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Details of Cirillo Deal Just as Stupid as You'd Expect 

San Diego gets Cirillo, Brian Sweeny, and some undisclosed amount of money over one million dollars.

Seattle gets Kevin Jarvis (a very bad 34-year-old pitcher due to make $4 million...for some reason), Wiki Gonzalez (a very bad catcher), Dave Hansen (a very bad 35-year-old first baseman set to make almost a million), and an unnamed minor leaguer.

Cirillo was due to make $6.7 million. Jarvis, Hansen, and Gonzalez are due about $5.5 million next year and are, combined, approximately three times as useless as Jeff Cirillo.

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Sandberg Should've Been a Lock Last Year, but Eck... 

I defy anyone to name ten better all-around second basemen. It can't be done. Only a handful of those crazy little guys have had the kind of offensive impact he did over a whole decade. And this was a decade when Daryl Strawberry was a superstar for hitting .260 with 39 home runs, as a right fielder. And Wade Boggs was the second coming of Ted Williams despite never getting past second base without help.

If he had played, and sucked, for four more years, he would have made it on the first ballot.

There's no point arguing about Molitor, though something about his being such a sure thing bothers me. Maybe I'm just dreading his speech.

As for Dennis Eckersley, I think I'll take the contrarian position. I'm not so sure he's a hall of famer at all.

There's no doubt that he posted two or three of the best seasons by a closer in the 80's, and he racked up a lot of saves--a novel stat at the time. But if that's enough to get him in the hall of fame, then we're going to have an avalanche of hall-of-fame closers in about ten years. Billy Wagner, Rob Nen, Mariano Rivera, Kieth Foulke, Kas Sasaki, Eric Gagne, John Smoltz, and Trevor Hoffman have all put up numbers just as good as Eck's in much more difficult times. Even lesser guys like Jose Mesa and Ugueth Urbina compare pretty well.

As for argument #2 (He even had four very good seasons as a starter.), that's just silly. If he was such a good starter, why did he make the switch? Was it because somebody saw in him the makings of the perfect closer? No. It was because he lost it. He sucked for five years before being relegated to the pen and turning it around.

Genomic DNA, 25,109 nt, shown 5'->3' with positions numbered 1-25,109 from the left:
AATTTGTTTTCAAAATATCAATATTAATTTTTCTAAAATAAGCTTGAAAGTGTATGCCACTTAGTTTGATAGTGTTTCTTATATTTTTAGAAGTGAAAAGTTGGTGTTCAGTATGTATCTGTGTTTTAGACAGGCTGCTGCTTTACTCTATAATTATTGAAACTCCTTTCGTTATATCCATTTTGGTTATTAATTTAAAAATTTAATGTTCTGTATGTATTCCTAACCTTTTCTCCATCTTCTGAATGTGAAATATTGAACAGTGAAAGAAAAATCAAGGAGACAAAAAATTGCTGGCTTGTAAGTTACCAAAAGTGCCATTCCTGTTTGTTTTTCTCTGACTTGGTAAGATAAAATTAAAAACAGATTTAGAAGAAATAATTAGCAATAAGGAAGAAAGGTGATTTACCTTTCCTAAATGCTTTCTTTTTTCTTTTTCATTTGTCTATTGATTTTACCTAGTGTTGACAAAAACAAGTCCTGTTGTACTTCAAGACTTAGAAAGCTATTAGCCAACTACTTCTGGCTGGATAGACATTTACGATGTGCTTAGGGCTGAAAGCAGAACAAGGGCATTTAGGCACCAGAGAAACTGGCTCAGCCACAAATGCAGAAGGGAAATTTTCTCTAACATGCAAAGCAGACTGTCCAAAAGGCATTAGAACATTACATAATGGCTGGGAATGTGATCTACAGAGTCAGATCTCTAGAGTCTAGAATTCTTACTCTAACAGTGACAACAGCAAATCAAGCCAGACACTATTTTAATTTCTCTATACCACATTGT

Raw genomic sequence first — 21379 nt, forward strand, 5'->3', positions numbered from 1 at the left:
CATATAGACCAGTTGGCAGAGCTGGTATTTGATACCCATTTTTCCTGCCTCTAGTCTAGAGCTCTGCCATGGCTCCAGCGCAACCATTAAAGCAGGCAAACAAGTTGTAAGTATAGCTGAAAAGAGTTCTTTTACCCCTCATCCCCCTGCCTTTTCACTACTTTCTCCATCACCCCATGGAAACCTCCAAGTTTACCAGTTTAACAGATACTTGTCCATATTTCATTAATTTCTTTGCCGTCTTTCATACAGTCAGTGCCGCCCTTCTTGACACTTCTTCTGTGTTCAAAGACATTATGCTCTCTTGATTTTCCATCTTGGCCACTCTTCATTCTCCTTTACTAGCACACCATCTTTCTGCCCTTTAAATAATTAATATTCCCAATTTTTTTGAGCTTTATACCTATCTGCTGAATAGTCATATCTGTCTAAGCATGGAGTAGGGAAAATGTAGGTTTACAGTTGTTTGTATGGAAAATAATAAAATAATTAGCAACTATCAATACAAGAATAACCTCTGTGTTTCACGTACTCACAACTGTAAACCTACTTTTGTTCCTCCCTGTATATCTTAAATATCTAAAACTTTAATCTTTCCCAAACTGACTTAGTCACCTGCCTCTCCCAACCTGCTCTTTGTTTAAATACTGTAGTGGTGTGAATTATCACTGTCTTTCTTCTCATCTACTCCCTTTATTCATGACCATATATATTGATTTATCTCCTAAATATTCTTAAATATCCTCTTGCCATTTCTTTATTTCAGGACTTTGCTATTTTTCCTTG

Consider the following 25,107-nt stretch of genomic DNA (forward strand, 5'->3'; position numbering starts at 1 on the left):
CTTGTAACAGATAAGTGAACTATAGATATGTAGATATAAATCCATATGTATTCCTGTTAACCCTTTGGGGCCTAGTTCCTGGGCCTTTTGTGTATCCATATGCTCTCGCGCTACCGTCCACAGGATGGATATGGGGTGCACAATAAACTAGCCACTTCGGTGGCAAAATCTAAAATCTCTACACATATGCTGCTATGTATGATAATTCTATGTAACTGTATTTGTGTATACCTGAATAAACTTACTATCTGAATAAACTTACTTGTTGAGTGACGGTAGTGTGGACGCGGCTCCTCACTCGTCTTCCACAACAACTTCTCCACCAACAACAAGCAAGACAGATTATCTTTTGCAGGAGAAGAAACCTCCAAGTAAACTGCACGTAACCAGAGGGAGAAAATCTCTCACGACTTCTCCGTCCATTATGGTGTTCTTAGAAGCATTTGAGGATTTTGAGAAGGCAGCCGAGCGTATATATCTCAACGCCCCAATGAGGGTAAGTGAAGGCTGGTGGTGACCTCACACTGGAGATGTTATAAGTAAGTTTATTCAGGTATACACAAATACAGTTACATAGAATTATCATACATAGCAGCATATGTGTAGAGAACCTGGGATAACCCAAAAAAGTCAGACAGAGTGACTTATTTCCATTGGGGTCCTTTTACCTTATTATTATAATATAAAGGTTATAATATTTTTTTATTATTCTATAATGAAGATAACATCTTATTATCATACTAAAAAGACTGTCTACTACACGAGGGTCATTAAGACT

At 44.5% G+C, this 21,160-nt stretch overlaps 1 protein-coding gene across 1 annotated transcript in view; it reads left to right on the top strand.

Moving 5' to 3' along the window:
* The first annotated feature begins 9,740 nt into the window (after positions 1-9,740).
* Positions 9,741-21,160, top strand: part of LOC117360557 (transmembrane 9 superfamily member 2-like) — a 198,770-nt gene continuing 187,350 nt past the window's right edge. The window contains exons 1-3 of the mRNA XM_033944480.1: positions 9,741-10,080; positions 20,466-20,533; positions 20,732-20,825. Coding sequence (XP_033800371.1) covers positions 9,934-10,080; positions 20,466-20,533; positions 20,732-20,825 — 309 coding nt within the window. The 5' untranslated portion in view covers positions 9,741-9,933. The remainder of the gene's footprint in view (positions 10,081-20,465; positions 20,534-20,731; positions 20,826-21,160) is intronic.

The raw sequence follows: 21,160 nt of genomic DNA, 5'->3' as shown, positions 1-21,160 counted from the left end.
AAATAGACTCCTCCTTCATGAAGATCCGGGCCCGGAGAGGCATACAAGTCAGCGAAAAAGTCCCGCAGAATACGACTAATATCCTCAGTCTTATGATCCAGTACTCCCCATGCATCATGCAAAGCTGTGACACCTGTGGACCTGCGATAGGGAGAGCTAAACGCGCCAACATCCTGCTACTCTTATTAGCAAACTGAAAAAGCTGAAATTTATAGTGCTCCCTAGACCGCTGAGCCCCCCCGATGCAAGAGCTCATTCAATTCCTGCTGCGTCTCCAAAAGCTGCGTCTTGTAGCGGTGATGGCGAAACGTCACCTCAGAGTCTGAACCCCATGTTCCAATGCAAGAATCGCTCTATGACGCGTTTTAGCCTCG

All that said, I'm willing to admit that maybe he is a hall of famer. I mean, he was really awesome for about four years there. But then (and I'm sorry to use this name again Chris), Jose Mesa has had four great seasons too.

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Saturday, January 03, 2004

P.S. -- Great game by the Sonics last night. It was good to see GP back in town, and it was good to see the Lakers lose.

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Hall Of Fame Announcements - Coming January 6 

January 6 should be a big day for Paul Molitor, Dennis Eckersley, and Ryne Sandberg. Last year's selections surprised a lot of people, myself included, who thought Sandberg should have been elected then. He's got tons of All-Star selections, tons of Gold Gloves, and an MVP award. Eckersley is considered a borderline prospect this year, which is also ridiculous to me. He was the dominant player at his position for an extended period, and he enjoyed success at another position as well. He also boasts a Cy Young award and a World Series ring.

The 1980's is considered a lesser decade, baseball-wise, for a couple of dubious reasons. Power numbers among the league leaders were down compared to previous decades (no player posted a 50-homer season), and today's emphasis on on-base percentage had yet to be established. For fans of my generation, however, the stars of the eighties were our childhood sports heroes. Players like Sandberg and Eckersley were able to grab our attention away from the NBA with Jordan, Magic, and Bird. These men need to be enshrined for their roles in getting baseball through a lull in popularity that it wasn't necessarily destined to overcome.

Incidentally, Molitor and his former teammate, Robin Yount, are the two Hall Of Fame-caliber players from that era that I was least excited about seeing play at the time.